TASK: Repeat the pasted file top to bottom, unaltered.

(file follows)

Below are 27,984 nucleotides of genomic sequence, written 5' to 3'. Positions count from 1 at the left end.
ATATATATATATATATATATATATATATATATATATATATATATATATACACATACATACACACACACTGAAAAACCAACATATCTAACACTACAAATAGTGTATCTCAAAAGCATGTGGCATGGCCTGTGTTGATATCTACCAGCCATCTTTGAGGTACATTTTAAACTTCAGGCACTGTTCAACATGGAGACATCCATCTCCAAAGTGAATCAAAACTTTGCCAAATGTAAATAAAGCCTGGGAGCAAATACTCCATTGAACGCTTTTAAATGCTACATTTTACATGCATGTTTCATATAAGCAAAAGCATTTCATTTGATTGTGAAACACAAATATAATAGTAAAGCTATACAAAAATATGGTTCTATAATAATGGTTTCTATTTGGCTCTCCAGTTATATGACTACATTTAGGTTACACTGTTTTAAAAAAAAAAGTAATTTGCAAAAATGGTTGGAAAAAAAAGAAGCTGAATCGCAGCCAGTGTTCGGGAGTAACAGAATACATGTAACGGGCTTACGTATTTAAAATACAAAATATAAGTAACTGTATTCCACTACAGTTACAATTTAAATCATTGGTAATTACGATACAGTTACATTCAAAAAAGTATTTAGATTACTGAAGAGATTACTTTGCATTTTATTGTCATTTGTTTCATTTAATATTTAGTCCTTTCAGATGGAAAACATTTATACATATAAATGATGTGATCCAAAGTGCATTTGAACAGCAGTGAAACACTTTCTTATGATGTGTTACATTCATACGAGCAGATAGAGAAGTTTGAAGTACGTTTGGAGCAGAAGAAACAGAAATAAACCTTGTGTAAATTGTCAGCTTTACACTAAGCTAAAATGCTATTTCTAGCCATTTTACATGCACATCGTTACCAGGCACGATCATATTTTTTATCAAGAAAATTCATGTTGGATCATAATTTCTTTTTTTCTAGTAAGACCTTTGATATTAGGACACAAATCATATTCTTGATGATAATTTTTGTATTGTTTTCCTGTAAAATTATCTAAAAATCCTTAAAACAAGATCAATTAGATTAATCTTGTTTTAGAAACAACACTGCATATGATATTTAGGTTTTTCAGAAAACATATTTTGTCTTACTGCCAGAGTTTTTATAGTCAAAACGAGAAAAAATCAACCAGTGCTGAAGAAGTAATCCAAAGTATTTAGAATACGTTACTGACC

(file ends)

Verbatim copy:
Below are 27,984 nucleotides of genomic sequence, written 5' to 3'. Positions count from 1 at the left end.
ATATATATATATATATATATATATATATATATATATATATATATATATACACATACATACACACACACTGAAAAACCAACATATCTAACACTACAAATAGTGTATCTCAAAAGCATGTGGCATGGCCTGTGTTGATATCTACCAGCCATCTTTGAGGTACATTTTAAACTTCAGGCACTGTTCAACATGGAGACATCCATCTCCAAAGTGAATCAAAACTTTGCCAAATGTAAATAAAGCCTGGGAGCAAATACTCCATTGAACGCTTTTAAATGCTACATTTTACATGCATGTTTCATATAAGCAAAAGCATTTCATTTGATTGTGAAACACAAATATAATAGTAAAGCTATACAAAAATATGGTTCTATAATAATGGTTTCTATTTGGCTCTCCAGTTATATGACTACATTTAGGTTACACTGTTTTAAAAAAAAAAGTAATTTGCAAAAATGGTTGGAAAAAAAAGAAGCTGAATCGCAGCCAGTGTTCGGGAGTAACAGAATACATGTAACGGGCTTACGTATTTAAAATACAAAATATAAGTAACTGTATTCCACTACAGTTACAATTTAAATCATTGGTAATTACGATACAGTTACATTCAAAAAAGTATTTAGATTACTGAAGAGATTACTTTGCATTTTATTGTCATTTGTTTCATTTAATATTTAGTCCTTTCAGATGGAAAACATTTATACATATAAATGATGTGATCCAAAGTGCATTTGAACAGCAGTGAAACACTTTCTTATGATGTGTTACATTCATACGAGCAGATAGAGAAGTTTGAAGTACGTTTGGAGCAGAAGAAACAGAAATAAACCTTGTGTAAATTGTCAGCTTTACACTAAGCTAAAATGCTATTTCTAGCCATTTTACATGCACATCGTTACCAGGCACGATCATATTTTTTATCAAGAAAATTCATGTTGGATCATAATTTCTTTTTTTCTAGTAAGACCTTTGATATTAGGACACAAATCATATTCTTGATGATAATTTTTGTATTGTTTTCCTGTAAAATTATCTAAAAATCCTTAAAACAAGATCAATTAGATTAATCTTGTTTTAGAAACAACACTGCATATGATATTTAGGTTTTTCAGAAAACATATTTTGTCTTACTGCCAGAGTTTTTATAGTCAAAACGAGAAAAAATCAACCAGTGCTGAAGAAGTAATCCAAAGTATTTAGAATACGTTACTGACC